Get local stories you won't find anywhere else right to your inbox.
Sign up here

Just Posted

Donna Hales next to one of her paintings of Sooke. (Mandy Moraes photo)
Parksville artist Donna Hales still displaying her work at age 94

Current exhibit at the McMillan Arts Centre through April 1

(Philip Wolf photo)
WOLF: What’s in a name (2.0)? Parksville offers interesting list of dog monikers

List includes Rembrandt, Swayze, Zorro, Fabio, Fonzie and Yoda

Island Health chief medical officer Dr. Richard Stanwick receives a first dose of Pfizer vaccine, Dec. 22, 2020. (B.C. government)
COVID-19: B.C. seniors aged 90+ can start to sign up for vaccination on March 8

Long-term care residents protected by shots already given

(File photo)
PQB crime report: Thieves pilfer trailer, camera, tools, cigarettes and cleaning supplies

Parksville, Nanoose Bay feature prominently among 226 complaints to Oceanside RCMP

Langley resident Carrie MacKay shared a video showing how stairs are a challenge after spending weeks in hospital battling COVID-19 (Special to Langley Advance Times)
VIDEO: Stairs a challenge for B.C. woman who chronicled COVID-19 battle

‘I can now walk for six (to) 10 minutes a day’

A copy of the book “And to Think That I Saw It on Mulberry Street,” by Dr. Seuss, rests in a chair, Monday, March 1, 2021, in Walpole, Mass. Dr. Seuss Enterprises, the business that preserves and protects the author and illustrator’s legacy, announced on his birthday, Tuesday, March 2, 2021, that it would cease publication of several children’s titles including “And to Think That I Saw It on Mulberry Street” and “If I Ran the Zoo,” because of insensitive and racist imagery. (AP Photo/Steven Senne)
6 Dr. Seuss books won’t be published for racist images

Books affected include McElligot’s Pool, On Beyond Zebra!, Scrambled Eggs Super! and The Cat’s Quizzer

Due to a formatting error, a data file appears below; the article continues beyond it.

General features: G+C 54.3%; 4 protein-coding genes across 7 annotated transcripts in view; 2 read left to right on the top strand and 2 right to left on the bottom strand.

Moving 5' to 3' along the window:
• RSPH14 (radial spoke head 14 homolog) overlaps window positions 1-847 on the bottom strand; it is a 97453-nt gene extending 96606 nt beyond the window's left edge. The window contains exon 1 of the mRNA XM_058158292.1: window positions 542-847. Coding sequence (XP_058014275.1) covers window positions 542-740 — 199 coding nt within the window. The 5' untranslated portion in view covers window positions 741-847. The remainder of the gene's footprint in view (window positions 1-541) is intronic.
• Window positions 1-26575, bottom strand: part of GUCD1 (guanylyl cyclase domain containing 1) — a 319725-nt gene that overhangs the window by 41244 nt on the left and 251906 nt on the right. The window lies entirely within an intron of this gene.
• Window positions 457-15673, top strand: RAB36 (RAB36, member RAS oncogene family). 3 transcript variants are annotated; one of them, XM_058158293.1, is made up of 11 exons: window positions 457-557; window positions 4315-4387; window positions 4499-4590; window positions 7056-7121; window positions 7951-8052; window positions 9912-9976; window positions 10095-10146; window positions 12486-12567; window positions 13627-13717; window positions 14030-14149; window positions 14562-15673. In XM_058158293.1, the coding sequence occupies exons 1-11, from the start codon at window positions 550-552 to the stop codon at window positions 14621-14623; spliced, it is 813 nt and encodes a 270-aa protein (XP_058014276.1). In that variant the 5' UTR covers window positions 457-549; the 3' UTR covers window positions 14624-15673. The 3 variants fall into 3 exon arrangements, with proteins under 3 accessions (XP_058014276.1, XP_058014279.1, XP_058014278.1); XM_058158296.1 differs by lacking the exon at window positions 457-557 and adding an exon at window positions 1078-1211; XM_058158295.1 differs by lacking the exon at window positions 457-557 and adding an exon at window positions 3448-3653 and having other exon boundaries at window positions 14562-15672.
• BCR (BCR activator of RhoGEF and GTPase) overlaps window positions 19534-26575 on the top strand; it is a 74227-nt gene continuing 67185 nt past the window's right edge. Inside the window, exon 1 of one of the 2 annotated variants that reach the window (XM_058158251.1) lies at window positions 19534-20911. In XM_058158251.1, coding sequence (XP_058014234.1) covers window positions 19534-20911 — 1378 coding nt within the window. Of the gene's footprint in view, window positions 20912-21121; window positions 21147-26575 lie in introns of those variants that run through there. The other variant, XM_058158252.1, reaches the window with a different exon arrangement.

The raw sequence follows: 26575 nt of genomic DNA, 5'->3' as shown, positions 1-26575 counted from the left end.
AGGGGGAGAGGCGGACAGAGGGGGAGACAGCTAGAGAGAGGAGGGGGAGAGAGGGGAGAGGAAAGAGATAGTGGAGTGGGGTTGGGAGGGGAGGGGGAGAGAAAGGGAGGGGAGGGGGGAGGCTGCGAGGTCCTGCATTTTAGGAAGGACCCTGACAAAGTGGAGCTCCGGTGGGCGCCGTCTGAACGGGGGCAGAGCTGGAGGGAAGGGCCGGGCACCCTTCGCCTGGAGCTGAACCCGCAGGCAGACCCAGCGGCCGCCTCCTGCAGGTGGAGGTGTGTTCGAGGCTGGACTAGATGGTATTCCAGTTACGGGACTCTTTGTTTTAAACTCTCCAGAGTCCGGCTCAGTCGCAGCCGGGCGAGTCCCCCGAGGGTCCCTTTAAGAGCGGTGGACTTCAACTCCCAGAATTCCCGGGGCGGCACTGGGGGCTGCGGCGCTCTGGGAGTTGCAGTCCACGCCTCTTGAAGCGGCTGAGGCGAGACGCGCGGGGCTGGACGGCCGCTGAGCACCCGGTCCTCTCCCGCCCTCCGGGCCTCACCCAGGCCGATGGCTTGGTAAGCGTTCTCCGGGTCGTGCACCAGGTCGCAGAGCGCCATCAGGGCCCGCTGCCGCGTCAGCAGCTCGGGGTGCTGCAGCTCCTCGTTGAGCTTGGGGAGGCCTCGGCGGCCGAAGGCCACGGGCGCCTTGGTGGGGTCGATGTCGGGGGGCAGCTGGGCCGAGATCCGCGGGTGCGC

FILE – Oshawa Generals forward Anthony Cirelli, left, shoots and scores his team’s first goal against Kelowna Rockets goalie Jackson Whistle during second period action at the Memorial Cup final in Quebec City on Sunday, May 31, 2015. THE CANADIAN PRESS/Jacques Boissinot
B.C. government approves plan in principle to allow WHL to resume in the province

League includes Kamloops Blazers, Kelowna Rockets, Prince George Cougars, Vancouver Giants, Victoria Royals

The fundraising effort to purchase 40 hectares west of Cottonwood Lake announced its success this week. Photo: Submitted
Nelson society raises $400K to save regional park from logging project

The Nelson community group has raised $400,000 to purchase 40 hectares of forest

AstraZeneca’s vaccine ready for use at the vaccination centre in Apolda, Germany, Sunday, Feb. 28, 2021. THE CANADIAN PRESS/Michael Reichel/dpa via AP
National panel advises against using Oxford-AstraZeneca’s COVID-19 vaccine on seniors

NACI panel said vaccines from Pfizer and Moderna are preferred for seniors ‘due to suggested superior efficacy’

A public health order has extended the types of health care professionals who can give the COVID-19 vaccine. (Photo courtesy of CHI Franciscan)
‘It’s great that midwives are included’ in rollout of B.C.’s COVID vaccine plan, says college

The order will help the province staff the mass vaccination clinics planned for April

Shipping containers are seen at the Fairview Cove Container Terminal in Halifax on Friday, Aug. 25, 2017. THE CANADIAN PRESS/Andrew Vaughan
Canadian economy contracted 5.4 per cent in 2020, worst year on record

Drop was largely due to shutdowns in the spring as COVID began to spread

The Nanaimo Clippers in action at Frank Crane Arena in early 2020. (News Bulletin file photo)
Nanaimo Clippers for sale, owner says hockey won’t be back to normal any time soon

Wes Mussio says he’s had numerous inquiries about the junior A club already

Provincial health officer Dr. Bonnie Henry updates B.C.’s coronavirus situation, May 8, 2020. (B.C. government photo)
B.C.’s weekend COVID-19 cases: 532 Saturday, 508 Sunday, 438 Monday

Fraser Health still has most, eight more coronavirus deaths

Most Read